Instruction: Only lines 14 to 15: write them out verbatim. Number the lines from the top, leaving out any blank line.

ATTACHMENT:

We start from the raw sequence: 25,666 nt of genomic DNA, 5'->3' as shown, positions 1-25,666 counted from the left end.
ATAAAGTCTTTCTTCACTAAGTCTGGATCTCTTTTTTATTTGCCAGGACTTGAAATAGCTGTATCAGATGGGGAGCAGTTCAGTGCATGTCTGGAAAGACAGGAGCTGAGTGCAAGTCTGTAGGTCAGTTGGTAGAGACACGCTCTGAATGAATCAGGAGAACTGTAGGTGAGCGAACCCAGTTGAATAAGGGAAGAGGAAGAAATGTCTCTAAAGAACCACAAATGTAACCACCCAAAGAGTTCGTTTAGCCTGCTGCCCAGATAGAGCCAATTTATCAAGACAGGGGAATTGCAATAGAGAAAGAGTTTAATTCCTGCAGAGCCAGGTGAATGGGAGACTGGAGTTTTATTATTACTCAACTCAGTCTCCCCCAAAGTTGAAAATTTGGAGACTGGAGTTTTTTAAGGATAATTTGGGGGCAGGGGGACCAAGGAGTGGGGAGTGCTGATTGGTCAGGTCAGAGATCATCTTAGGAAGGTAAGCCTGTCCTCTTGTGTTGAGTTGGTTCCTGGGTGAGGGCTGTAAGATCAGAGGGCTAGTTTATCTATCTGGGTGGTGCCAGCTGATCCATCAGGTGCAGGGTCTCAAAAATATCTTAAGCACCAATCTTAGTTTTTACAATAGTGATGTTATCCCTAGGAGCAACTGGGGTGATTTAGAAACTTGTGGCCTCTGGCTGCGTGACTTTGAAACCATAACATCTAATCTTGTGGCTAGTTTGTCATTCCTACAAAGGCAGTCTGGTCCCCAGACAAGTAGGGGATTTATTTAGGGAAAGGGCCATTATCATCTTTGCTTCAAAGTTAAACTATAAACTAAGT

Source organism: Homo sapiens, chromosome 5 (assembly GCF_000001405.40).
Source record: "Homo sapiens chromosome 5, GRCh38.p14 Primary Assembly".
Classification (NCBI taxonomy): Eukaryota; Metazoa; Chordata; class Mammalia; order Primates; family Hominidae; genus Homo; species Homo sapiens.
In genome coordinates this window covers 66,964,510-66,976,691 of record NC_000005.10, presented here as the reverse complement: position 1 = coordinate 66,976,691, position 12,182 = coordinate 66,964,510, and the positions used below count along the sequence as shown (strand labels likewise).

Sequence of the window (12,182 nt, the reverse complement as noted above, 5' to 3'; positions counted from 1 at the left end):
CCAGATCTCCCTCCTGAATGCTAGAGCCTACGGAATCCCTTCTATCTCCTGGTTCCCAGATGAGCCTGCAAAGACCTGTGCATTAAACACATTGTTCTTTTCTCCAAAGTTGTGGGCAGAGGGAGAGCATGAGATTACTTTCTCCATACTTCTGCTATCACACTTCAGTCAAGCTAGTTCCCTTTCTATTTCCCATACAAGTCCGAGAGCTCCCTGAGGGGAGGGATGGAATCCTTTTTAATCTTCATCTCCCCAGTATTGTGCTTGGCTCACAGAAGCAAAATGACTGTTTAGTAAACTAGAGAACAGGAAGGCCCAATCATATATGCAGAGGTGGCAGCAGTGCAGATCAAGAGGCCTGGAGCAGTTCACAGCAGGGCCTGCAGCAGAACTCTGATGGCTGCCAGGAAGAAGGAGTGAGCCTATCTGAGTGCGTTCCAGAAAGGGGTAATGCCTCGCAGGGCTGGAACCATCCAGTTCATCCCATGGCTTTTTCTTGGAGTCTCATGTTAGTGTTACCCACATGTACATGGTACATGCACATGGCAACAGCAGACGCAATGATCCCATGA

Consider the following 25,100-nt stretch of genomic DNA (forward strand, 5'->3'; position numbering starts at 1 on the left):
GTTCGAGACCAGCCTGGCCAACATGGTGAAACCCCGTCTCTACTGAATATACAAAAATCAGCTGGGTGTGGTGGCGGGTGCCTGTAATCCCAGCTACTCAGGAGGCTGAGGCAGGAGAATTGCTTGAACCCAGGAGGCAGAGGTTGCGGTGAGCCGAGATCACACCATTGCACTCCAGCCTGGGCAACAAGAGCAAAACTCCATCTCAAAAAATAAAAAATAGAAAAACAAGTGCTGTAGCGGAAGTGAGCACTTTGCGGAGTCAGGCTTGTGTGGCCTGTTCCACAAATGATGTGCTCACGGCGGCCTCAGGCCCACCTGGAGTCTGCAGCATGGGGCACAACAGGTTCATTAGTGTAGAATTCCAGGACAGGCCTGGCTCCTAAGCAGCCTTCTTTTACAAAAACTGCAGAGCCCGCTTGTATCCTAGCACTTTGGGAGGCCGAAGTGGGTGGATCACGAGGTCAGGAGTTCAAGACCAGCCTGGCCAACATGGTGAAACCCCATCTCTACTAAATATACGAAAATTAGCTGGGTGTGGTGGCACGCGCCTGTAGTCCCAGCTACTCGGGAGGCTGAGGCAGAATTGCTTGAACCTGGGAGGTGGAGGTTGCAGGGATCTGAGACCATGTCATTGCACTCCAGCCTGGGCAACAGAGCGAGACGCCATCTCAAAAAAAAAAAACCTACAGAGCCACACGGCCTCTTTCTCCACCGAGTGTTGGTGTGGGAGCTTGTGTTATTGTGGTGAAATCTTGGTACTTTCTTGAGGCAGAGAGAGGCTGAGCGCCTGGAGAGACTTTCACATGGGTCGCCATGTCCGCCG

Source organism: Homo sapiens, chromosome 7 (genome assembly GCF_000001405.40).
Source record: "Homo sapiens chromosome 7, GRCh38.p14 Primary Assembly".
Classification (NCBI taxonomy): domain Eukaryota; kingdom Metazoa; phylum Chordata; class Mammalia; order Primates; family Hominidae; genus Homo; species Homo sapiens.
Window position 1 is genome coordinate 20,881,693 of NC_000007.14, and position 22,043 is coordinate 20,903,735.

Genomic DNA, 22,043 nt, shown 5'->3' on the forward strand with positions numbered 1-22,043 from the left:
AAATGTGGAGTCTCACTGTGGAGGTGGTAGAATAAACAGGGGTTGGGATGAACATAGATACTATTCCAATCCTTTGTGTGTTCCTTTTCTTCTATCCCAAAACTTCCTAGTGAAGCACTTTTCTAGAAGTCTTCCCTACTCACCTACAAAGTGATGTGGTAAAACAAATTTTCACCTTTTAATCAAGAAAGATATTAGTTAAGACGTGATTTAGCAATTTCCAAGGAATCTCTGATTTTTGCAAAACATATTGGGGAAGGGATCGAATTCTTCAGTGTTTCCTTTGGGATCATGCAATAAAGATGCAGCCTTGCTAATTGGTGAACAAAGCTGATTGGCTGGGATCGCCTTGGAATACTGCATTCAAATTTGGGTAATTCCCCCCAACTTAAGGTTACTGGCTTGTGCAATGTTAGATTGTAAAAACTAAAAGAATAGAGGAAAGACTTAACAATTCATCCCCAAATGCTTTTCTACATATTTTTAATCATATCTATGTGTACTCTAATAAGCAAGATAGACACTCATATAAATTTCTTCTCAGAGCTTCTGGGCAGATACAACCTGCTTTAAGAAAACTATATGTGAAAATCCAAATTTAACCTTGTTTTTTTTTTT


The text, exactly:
Window position 1 is genome coordinate 20,881,693 of NC_000007.14, and position 22,043 is coordinate 20,903,735.

Genomic DNA, 22,043 nt, shown 5'->3' on the forward strand with positions numbered 1-22,043 from the left: